Deterministic (δ + 1)-Coloring in Sublinear (in δ) Time in Static, Dynamic, and faulty networks

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We study the distributed (δ + 1)-vertex-coloring and (2δ - 1)-edge-coloring problems. These problems are among the most important and intensively studied problems in distributed computing. Despite very intensive research in the last 30 years, no deterministic algorithms for these problems with sublinear (in δ) time have been known so far. Moreover, for more restricted scenarios and some related problems there are lower bounds of ( δ) [Göös et al. 2014; Hirvonen and Suomela 2012; Kuhn and Wattenhofer 2006; Szegedy and Vishwanathan 1993]. The question of the possibility to devise algorithms that overcome this challenging barrier is one of the most fundamental questions in distributed symmetry breaking [Barenboim and Elkin 2009, 2011; Göös et al. 2014; Hirvonen and Suomela 2012; Kuhn 2009; Panconesi and Rizzi 2001]. In this article, we settle this question for (δ+1)-vertex-coloring and (2δ-1)-edge-coloring by devising deterministic algorithms that require O(δ3/4 logδ + log n) time in the static, dynamic, and faulty settings. (The term log n is unavoidable in view of the lower bound of Linial [1987].) Moreover, for (1 + o(1)) δ-vertex-coloring and (2 + o(1)) δ-edge-coloring we devise algorithms with O( →δ + log n) deterministic time. This is roughly a quadratic improvement comparing to the state-of-The-Art that requires O(δ+log n) time [Barenboim and Elkin 2009; Kuhn 2009; Panconesi and Rizzi 2001]. Our results are actually more general than that since they apply also to a variant of the list-coloring problem that generalizes ordinary coloring. Our results are obtained using a novel technique for coloring partially colored graphs (also known as fixing). We partition the uncolored parts into a small number of subgraphs with certain helpful properties. Then we color these subgraphs gradually using a technique that employs constructions of polynomials in a novel way. Our construction is inspired by the algorithm of Linial [1987] for ordinary O(δ2)-coloring. However, it is a more sophisticated construction that differs from that of Linial [1987] in several important respects. These new insights in using systems of polynomials allow us to significantly speed up the O(δ)-coloring algorithms. Moreover, they allow us to devise algorithms with the same running time also in the more complicated settings of dynamic and faulty networks.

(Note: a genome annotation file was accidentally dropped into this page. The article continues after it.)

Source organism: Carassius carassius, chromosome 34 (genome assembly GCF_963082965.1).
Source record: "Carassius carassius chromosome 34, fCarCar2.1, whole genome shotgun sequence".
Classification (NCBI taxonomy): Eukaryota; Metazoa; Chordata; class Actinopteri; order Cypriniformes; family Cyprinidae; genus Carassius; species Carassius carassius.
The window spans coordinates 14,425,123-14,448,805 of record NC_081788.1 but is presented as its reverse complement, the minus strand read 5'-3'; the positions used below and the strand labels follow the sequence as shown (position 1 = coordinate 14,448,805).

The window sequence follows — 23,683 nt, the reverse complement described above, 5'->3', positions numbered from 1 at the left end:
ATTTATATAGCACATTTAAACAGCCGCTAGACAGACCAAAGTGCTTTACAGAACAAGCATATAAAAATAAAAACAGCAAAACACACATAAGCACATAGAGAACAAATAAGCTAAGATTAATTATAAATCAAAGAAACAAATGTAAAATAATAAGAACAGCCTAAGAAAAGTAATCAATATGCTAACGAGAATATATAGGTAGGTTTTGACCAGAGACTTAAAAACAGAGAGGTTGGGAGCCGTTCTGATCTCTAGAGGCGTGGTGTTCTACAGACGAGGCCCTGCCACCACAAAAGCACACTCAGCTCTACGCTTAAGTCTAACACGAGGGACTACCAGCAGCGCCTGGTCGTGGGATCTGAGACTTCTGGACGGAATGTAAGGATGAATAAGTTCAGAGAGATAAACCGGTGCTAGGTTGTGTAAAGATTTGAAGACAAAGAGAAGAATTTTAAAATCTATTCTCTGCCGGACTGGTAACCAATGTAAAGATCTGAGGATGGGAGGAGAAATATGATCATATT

Original languageEnglish
Article number47
JournalJournal of the ACM
Issue number5
StatePublished - Nov 2016


  • Distributed algorithms
  • coloring
  • partitions
  • polynomials


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